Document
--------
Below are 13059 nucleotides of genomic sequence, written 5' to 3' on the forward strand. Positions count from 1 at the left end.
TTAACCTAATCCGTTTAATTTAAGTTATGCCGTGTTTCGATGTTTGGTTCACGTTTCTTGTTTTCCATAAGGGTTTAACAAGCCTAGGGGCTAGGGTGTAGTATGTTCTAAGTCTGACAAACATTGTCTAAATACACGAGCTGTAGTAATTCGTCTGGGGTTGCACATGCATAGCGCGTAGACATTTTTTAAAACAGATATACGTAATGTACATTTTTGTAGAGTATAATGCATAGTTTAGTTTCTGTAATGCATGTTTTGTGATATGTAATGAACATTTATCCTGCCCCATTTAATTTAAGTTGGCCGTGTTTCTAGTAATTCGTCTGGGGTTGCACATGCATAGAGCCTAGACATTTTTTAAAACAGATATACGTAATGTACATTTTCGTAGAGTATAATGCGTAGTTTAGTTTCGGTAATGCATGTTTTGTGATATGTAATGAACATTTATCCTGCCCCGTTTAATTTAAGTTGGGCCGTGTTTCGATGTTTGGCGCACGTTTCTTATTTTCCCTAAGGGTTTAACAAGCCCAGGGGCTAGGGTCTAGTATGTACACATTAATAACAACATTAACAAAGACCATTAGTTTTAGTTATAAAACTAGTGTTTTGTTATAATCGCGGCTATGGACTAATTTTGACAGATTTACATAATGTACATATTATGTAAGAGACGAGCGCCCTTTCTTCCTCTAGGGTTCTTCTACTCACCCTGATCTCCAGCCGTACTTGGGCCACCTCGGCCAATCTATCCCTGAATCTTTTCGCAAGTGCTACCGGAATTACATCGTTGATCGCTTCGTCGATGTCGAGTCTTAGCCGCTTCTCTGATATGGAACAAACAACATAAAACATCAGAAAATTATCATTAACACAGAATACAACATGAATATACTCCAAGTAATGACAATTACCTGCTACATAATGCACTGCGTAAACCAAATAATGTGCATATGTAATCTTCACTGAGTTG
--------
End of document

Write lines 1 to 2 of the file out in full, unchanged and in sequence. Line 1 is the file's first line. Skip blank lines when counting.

Below are 13059 nucleotides of genomic sequence, written 5' to 3' on the forward strand. Positions count from 1 at the left end.
TTAACCTAATCCGTTTAATTTAAGTTATGCCGTGTTTCGATGTTTGGTTCACGTTTCTTGTTTTCCATAAGGGTTTAACAAGCCTAGGGGCTAGGGTGTAGTATGTTCTAAGTCTGACAAACATTGTCTAAATACACGAGCTGTAGTAATTCGTCTGGGGTTGCACATGCATAGCGCGTAGACATTTTTTAAAACAGATATACGTAATGTACATTTTTGTAGAGTATAATGCATAGTTTAGTTTCTGTAATGCATGTTTTGTGATATGTAATGAACATTTATCCTGCCCCATTTAATTTAAGTTGGCCGTGTTTCTAGTAATTCGTCTGGGGTTGCACATGCATAGAGCCTAGACATTTTTTAAAACAGATATACGTAATGTACATTTTCGTAGAGTATAATGCGTAGTTTAGTTTCGGTAATGCATGTTTTGTGATATGTAATGAACATTTATCCTGCCCCGTTTAATTTAAGTTGGGCCGTGTTTCGATGTTTGGCGCACGTTTCTTATTTTCCCTAAGGGTTTAACAAGCCCAGGGGCTAGGGTCTAGTATGTACACATTAATAACAACATTAACAAAGACCATTAGTTTTAGTTATAAAACTAGTGTTTTGTTATAATCGCGGCTATGGACTAATTTTGACAGATTTACATAATGTACATATTATGTAAGAGACGAGCGCCCTTTCTTCCTCTAGGGTTCTTCTACTCACCCTGATCTCCAGCCGTACTTGGGCCACCTCGGCCAATCTATCCCTGAATCTTTTCGCAAGTGCTACCGGAATTACATCGTTGATCGCTTCGTCGATGTCGAGTCTTAGCCGCTTCTCTGATATGGAACAAACAACATAAAACATCAGAAAATTATCATTAACACAGAATACAACATGAATATACTCCAAGTAATGACAATTACCTGCTACATAATGCACTGCGTAAACCAAATAATGTGCATATGTAATCTTCACTGAGTTG